By Ryan Miner
I don’t agree with Amie Hoeber on every issue. She supports the Patriot Act; I don’t – and for good reason. Her position on Edward Snowden is definitively opposite of my own. And she is not as libertarian as I am on some issues. But that’s okay. Adults have the ability to disagree on issues and still accept one another as human beings. Apparently Facebook debates have a counter effect.
I’ve watched every CD-6 candidate from a birds-eye view during each of the congressional debates within the last three months. Hoeber, in particular, has struck me as a practical Republican. No, that’s not the same as being a “RINO.” Practical or pragmatic Republicans typically want to go to Congress to accomplish something tangible – whether that means working with Democrats, Republicans, or God forbid, both parties!
It’s no doubt that Hoeber is an impressive candidate with an indomitable and expansive grasp on public policy. I’ve discerned that Hoeber doesn’t always follow the typical vanilla Republican Party line that candidates are told they must follow if they endeavor to be elected.
Hoeber should be commended for taking a libertarian approach to many of the issues. After all, her job in Congress (if elected) will be to protect our constitutional liberties, including keeping government the hell out of places it doesn’t belong – like the marriage business.
Last evening, during the Poolesville Republican CD-6 debate, Hoeber was asked the following question:
How do you feel about same-sex marriage and/or civil unions, otherwise known as marriage equality? For or against?
Hoeber’s response was this:
“I do not believe that we should discriminate against anyone. I believe that the government does not belong in private lives. I will quote Paul Ryan on this, who says that ‘the government has no business micromanaging people’s lives.’ I think it is up to people to pick their own partners however they wish to do it.”
I didn’t applaud Hoeber’s response at the time because it would have been inappropriate to do so, but I wanted to clap. I think a golf clap would have sufficed.
Hoeber took a tough position, a constitutional position that places liberty front and center. Why should our government be tasked with determining who should and should not be married? Hoeber’s position may conflict with some social conservatives who still believe that government should be regulating relationships between two consenting adults. Oh well. The Republican Party is changing – for the better.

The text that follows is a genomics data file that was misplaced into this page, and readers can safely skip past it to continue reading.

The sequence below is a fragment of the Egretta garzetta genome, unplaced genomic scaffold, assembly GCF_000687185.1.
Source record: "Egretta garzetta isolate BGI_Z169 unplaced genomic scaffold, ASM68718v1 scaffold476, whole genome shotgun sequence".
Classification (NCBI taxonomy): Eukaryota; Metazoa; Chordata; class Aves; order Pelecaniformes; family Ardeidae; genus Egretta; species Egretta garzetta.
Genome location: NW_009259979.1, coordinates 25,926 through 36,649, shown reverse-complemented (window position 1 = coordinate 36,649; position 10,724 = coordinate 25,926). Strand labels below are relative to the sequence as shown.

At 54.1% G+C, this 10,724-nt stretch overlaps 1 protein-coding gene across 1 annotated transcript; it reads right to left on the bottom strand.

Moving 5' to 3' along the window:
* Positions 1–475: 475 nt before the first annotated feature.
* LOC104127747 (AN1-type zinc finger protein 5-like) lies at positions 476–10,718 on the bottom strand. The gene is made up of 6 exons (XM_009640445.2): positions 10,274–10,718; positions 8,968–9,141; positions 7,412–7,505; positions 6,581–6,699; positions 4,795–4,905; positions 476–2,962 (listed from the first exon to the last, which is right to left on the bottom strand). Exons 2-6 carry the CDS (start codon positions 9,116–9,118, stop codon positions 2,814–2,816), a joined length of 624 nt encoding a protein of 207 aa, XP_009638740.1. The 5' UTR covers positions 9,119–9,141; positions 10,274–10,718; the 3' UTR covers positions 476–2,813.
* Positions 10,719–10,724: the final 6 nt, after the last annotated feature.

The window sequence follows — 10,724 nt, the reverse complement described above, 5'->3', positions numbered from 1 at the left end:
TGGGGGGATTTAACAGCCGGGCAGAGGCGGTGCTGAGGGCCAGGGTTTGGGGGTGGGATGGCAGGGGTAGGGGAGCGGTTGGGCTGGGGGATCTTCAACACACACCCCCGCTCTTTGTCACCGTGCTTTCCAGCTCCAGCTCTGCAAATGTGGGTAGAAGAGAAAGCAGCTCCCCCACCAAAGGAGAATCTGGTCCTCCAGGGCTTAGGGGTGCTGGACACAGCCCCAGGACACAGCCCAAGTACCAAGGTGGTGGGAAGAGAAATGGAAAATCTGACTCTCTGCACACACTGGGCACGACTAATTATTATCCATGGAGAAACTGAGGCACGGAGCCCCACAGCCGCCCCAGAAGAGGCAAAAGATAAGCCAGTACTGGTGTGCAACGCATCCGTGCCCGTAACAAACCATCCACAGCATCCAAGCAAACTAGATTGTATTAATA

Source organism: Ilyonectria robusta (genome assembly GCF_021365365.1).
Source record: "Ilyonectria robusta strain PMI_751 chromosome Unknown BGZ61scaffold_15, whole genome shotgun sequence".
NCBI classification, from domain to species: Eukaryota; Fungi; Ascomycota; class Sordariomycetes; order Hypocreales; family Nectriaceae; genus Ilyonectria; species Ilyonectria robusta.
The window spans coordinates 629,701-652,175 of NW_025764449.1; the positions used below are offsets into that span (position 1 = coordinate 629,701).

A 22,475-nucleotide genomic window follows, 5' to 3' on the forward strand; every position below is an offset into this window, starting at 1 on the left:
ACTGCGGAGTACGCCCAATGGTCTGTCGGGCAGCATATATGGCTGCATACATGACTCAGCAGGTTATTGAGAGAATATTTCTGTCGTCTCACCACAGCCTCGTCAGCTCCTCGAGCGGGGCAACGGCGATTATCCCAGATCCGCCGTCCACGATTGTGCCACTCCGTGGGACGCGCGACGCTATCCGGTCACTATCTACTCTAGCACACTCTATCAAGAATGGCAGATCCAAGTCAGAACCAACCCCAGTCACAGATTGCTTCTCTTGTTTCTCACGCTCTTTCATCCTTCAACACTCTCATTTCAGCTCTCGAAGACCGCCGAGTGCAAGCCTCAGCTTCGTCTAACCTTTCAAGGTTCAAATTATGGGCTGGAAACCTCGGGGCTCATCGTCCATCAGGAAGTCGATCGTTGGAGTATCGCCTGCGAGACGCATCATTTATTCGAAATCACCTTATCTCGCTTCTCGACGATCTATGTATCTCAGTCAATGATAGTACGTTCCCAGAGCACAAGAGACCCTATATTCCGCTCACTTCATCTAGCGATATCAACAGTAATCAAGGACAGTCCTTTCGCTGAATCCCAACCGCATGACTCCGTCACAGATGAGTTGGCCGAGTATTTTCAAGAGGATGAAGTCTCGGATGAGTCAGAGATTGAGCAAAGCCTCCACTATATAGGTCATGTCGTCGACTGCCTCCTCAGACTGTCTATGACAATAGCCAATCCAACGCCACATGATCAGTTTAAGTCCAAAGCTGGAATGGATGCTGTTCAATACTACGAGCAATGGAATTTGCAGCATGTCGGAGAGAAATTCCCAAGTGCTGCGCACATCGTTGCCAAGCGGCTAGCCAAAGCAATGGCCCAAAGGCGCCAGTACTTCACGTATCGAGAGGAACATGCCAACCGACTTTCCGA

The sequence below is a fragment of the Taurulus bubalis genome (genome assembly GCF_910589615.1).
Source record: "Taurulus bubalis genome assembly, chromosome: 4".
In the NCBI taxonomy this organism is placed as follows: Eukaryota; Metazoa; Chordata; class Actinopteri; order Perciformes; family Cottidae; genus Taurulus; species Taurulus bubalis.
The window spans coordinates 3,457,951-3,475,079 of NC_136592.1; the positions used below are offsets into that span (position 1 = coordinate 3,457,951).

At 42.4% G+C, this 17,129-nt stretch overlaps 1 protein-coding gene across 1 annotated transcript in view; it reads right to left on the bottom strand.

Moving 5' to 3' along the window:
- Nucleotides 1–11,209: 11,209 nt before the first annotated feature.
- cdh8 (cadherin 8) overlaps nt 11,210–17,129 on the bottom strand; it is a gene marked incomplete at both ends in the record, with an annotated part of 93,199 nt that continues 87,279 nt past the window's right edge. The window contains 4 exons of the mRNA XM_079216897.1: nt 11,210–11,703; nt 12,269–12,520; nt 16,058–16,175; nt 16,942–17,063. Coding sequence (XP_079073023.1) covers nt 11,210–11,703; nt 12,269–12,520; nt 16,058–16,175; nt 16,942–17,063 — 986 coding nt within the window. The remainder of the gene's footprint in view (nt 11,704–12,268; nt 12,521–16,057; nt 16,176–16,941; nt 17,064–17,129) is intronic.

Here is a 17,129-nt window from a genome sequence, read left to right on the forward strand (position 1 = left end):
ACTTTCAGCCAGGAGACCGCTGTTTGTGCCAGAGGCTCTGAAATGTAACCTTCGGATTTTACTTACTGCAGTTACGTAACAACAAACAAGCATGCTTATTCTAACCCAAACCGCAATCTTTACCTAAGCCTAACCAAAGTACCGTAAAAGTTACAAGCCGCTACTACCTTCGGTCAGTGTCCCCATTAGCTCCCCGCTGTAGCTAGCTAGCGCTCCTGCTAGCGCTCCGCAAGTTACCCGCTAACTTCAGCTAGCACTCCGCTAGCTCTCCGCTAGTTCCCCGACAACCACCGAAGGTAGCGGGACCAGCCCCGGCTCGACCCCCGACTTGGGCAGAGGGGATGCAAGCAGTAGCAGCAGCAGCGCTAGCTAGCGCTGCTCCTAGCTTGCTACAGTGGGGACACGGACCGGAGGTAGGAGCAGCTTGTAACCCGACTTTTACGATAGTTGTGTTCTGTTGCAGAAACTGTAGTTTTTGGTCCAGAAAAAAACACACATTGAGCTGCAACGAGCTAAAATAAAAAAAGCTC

Some of the hardcore social cons may even vote against Hoeber in the primary because she took a tough stance on same-sex marriage. And this article could certainly damage Hoeber among some of the social conservatives. Or whenever I say something even remotely nice about Hoeber and her campaign, some of her opponents (and my political detractors) rush to point fingers, exclaiming “Ryan Miner is in the tank for Hoeber. OMG! WAHHHHHHHHHHH!” Nope, not in the tank for any candidate.
I’m in the tank for a constitutional government. I’m in the tank for candidates who support liberty. I am in the tank for getting government out of our lives, wallets, and bedrooms. If this article somehow hurts Hoeber’s candidacy, well, … she stood up for liberty in a courageous way. We want our elected officials and candidates to take tough stances. What I hate more than pandering… political expediency.
Hoeber’s response to the same-sex marriage question demonstrated that she understands what constitutional governance is all about. Her response to the same-sex marriage question not only shows her understanding of the constitution but it shows that Republicans – Republicans who believe in the principles of liberty – will no longer stand idly by while government encroaches on private relationships between two consenting adults.
Senator Rand Paul said during the first Republican presidential debate in Cleveland:
“I don’t want my marriage or my guns registered in Washington.”
In case you go back and watch the video of the debate, I was the guy who could be heard yelling, “YEAH!” the loudest in the Quicken Loans Arena after Rand Paul spoke.
When did it become a Republican platform to use government to uphold only certain marriage contracts over others? There is nothing Republican or conservative about denying a contract to one person over another, based on sexuality. How could we have ever gotten to the point to believe it was actually okay to deny a marriage license to a same-sex couple? We’ve come a long way.
The Republican Party is changing for the better. With leaders like Thomas Massie, Justin Amash, Rand Paul, Ben Sasse, Mike Lee and many others, we have an opportunity to truly become the political party of limited, constitutional government.
Last evening, Amie Hoeber made me proud to call myself a Republican.